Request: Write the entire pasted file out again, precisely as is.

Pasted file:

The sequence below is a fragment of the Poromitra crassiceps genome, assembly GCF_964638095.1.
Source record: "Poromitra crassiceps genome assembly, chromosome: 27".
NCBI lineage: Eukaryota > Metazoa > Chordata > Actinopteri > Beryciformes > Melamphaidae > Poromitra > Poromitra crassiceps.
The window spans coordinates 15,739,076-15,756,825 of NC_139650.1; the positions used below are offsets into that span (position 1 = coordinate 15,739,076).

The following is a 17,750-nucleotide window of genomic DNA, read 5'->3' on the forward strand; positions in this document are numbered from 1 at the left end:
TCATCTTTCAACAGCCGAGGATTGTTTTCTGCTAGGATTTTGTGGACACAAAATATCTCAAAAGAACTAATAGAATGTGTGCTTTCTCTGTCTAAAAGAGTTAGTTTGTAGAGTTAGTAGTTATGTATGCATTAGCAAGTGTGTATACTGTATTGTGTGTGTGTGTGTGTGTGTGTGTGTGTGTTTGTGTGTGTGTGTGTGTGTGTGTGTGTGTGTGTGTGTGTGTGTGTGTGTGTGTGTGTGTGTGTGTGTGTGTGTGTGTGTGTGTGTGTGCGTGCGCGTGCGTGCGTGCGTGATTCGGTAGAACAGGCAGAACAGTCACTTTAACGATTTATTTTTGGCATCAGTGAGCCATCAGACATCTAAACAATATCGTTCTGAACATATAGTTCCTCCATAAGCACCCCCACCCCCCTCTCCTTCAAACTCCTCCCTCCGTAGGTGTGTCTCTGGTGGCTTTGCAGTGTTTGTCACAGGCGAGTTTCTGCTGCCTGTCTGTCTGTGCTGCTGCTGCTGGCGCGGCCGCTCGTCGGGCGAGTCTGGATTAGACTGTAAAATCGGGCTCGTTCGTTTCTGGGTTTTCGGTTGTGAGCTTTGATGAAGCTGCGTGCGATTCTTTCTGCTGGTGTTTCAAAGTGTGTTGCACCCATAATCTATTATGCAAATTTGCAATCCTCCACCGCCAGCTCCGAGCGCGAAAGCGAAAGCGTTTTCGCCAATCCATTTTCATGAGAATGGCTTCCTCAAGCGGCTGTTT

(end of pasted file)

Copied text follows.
The sequence below is a fragment of the Poromitra crassiceps genome, assembly GCF_964638095.1.
Source record: "Poromitra crassiceps genome assembly, chromosome: 27".
NCBI lineage: Eukaryota > Metazoa > Chordata > Actinopteri > Beryciformes > Melamphaidae > Poromitra > Poromitra crassiceps.
The window spans coordinates 15,739,076-15,756,825 of NC_139650.1; the positions used below are offsets into that span (position 1 = coordinate 15,739,076).

The following is a 17,750-nucleotide window of genomic DNA, read 5'->3' on the forward strand; positions in this document are numbered from 1 at the left end:
TCATCTTTCAACAGCCGAGGATTGTTTTCTGCTAGGATTTTGTGGACACAAAATATCTCAAAAGAACTAATAGAATGTGTGCTTTCTCTGTCTAAAAGAGTTAGTTTGTAGAGTTAGTAGTTATGTATGCATTAGCAAGTGTGTATACTGTATTGTGTGTGTGTGTGTGTGTGTGTGTGTGTGTTTGTGTGTGTGTGTGTGTGTGTGTGTGTGTGTGTGTGTGTGTGTGTGTGTGTGTGTGTGTGTGTGTGTGTGTGTGTGTGTGTGTGTGTGCGTGCGCGTGCGTGCGTGCGTGATTCGGTAGAACAGGCAGAACAGTCACTTTAACGATTTATTTTTGGCATCAGTGAGCCATCAGACATCTAAACAATATCGTTCTGAACATATAGTTCCTCCATAAGCACCCCCACCCCCCTCTCCTTCAAACTCCTCCCTCCGTAGGTGTGTCTCTGGTGGCTTTGCAGTGTTTGTCACAGGCGAGTTTCTGCTGCCTGTCTGTCTGTGCTGCTGCTGCTGGCGCGGCCGCTCGTCGGGCGAGTCTGGATTAGACTGTAAAATCGGGCTCGTTCGTTTCTGGGTTTTCGGTTGTGAGCTTTGATGAAGCTGCGTGCGATTCTTTCTGCTGGTGTTTCAAAGTGTGTTGCACCCATAATCTATTATGCAAATTTGCAATCCTCCACCGCCAGCTCCGAGCGCGAAAGCGAAAGCGTTTTCGCCAATCCATTTTCATGAGAATGGCTTCCTCAAGCGGCTGTTT